Bad news: you’ve just missed La Tomatina, the Spanish tomato-throwing festival that takes place on the last Wednesday in August. Good news: there’s plenty of time to plan for the Historical Carnival of Ivrea, an Italian festival in February that culminates in three days of relentless citrus-based combat.
During the Battle of the Oranges, the townspeople of Ivrea divide into nine squads, each with its own distinctive uniform. Supplied with crates of oranges, the teams stand in the main square and await the arrival of the enemy: carts full of orange throwers poised to strike. Then, the fruit flies.
An important detail: the people on the carts are decked out in armor, including face-protecting helmets. Those on the street squads are not. It is not uncommon to see people stumbling out of the square with orange-induced injuries, such as black eyes, cuts, and the sting of citric acid in a wound.
The origins of this food fight are a little murky, but the most popular explanation begins with an attempted rape, a vengeful decapitation, and a torched castle. In the Middle Ages—so the story goes—local vile tyrant Marquis Raineri di Biandrate visited a young woman named Violetta on the eve of her wedding, intending to cash in his droit du seigneur.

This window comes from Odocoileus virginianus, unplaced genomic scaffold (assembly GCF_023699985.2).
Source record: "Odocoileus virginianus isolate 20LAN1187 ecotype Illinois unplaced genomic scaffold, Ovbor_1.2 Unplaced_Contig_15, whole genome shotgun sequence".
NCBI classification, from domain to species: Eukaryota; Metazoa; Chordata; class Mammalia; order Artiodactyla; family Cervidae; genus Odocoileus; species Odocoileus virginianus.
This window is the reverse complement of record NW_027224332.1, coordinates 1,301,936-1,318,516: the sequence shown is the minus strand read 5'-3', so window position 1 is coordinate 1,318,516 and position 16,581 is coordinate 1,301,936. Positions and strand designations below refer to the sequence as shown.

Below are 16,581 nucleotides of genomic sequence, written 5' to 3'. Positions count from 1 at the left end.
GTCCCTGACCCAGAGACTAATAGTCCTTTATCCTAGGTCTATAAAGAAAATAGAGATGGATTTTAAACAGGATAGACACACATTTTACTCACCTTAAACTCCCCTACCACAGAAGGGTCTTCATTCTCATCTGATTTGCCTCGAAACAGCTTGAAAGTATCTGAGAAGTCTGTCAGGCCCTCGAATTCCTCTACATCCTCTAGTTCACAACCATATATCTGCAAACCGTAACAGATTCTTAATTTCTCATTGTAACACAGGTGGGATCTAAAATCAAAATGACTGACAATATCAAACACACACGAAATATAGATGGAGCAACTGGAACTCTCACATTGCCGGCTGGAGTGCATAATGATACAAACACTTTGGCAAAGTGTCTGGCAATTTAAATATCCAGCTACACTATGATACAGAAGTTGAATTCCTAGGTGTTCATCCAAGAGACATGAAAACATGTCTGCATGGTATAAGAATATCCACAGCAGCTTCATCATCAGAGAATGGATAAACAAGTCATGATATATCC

But Violetta fought back, producing a dagger and lopping off the tyrant’s head. When the villagers saw her holding the head aloft toward them in triumph, they took the opportunity to unleash the anger wrought from years of oppression. They stormed the castle, burned it to the ground, and vowed to never submit to tyranny again.
A few centuries pass, yadda yadda yadda, and the throwing of oranges to simulate the defeat of the tyrant becomes a yearly tradition, complete with rules for participants and guidelines for spectators. (Don’t throw an orange at a horse; wear a red floppy cap if you don’t want to get hit; no strollers.)
The next Battle of the Oranges takes place on the three days preceding Mardi Gras (February 15-17) in Ivrea, just north of Turin.